Owl, Nervously

The Burrowing Owl that Charlotte Bauer first photographed this past Sunday morning, and Phil Rowntree imaged yesterday, was back again in the same spot this morning, and I had the opportunity to take a video (excerpts above).

This owl squats closer to the paved perimeter trail than any owl in recent years. Its only protection is the ground squirrel burrow, probably enlarged by a blacktail hare or two, where it sits. Not ten yards separate it from the decorative wire fence that borders the Burrowing Owl Sanctuary. It has no cover from overhead raptors.

This is one of the most nervous owls I have observed. It tracks everyone who passes by. Yesterday morning at about 9:30, when I approached after Phil had photographed it, the owl took off and flew north, then west. This morning, a park visitors who did not realize an owl was near approached the spot with rapid motions and a loud voice, and again the owl took flight. It seemed to me that it landed in the rip-rap on the north side outside the protected area, but when I checked that area carefully, I did not see it. It did not return to its site next to the burrow within the next 45 minutes.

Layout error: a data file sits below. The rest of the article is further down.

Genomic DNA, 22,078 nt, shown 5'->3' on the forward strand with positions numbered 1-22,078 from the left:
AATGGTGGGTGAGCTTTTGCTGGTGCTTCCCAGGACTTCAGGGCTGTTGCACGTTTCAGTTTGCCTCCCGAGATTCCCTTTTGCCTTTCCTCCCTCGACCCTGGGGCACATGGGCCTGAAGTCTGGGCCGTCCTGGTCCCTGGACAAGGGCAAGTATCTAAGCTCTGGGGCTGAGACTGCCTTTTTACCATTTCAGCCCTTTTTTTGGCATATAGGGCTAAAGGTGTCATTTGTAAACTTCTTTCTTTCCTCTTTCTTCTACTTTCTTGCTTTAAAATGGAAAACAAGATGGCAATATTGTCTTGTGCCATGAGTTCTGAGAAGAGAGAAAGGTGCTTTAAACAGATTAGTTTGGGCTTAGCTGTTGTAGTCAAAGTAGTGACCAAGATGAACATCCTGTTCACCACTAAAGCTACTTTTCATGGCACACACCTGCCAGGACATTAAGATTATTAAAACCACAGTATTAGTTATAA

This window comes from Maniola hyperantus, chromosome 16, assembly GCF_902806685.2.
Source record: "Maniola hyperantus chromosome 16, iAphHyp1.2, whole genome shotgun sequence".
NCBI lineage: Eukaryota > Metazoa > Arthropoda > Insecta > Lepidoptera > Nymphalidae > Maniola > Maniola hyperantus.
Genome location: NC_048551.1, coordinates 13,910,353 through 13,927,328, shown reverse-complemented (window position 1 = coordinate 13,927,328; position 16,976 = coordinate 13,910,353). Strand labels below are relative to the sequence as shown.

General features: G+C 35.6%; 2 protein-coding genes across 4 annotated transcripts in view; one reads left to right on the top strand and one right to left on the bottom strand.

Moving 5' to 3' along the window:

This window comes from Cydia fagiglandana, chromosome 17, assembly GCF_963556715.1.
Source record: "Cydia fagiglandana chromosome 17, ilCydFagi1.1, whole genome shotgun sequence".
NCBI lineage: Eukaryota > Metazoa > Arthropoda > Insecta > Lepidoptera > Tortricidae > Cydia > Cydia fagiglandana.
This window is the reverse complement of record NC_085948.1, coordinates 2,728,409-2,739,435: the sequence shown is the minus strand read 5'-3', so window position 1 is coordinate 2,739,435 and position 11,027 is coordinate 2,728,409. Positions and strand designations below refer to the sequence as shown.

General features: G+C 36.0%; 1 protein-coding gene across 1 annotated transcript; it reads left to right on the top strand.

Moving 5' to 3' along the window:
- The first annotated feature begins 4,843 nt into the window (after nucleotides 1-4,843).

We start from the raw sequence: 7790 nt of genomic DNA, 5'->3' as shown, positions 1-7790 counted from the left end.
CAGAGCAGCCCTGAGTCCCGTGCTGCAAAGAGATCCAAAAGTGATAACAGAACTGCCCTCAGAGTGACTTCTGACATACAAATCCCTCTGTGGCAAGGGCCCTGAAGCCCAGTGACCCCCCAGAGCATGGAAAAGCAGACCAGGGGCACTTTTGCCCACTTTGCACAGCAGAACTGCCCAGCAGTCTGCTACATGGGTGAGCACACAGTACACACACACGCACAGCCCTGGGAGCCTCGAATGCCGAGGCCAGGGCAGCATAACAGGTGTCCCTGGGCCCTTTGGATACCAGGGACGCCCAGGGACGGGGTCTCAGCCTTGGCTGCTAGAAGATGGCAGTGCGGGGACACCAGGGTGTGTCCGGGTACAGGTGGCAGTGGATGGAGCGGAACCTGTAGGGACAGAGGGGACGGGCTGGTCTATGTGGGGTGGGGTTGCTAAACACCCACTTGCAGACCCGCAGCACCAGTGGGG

Individual owls differ in their tolerance for disturbances. This one needs to be babied: no rapid motions, no loud voices. How long it will be happy with this exposed location remains to be seen.

Update: I went back to the site at around 4 pm. The owl was not to be seen. Possibly this is the spot where the owl spends the night. In full daylight it goes elsewhere, to a spot not yet discovered.

Burrowing Owl (Athene cunicularia)

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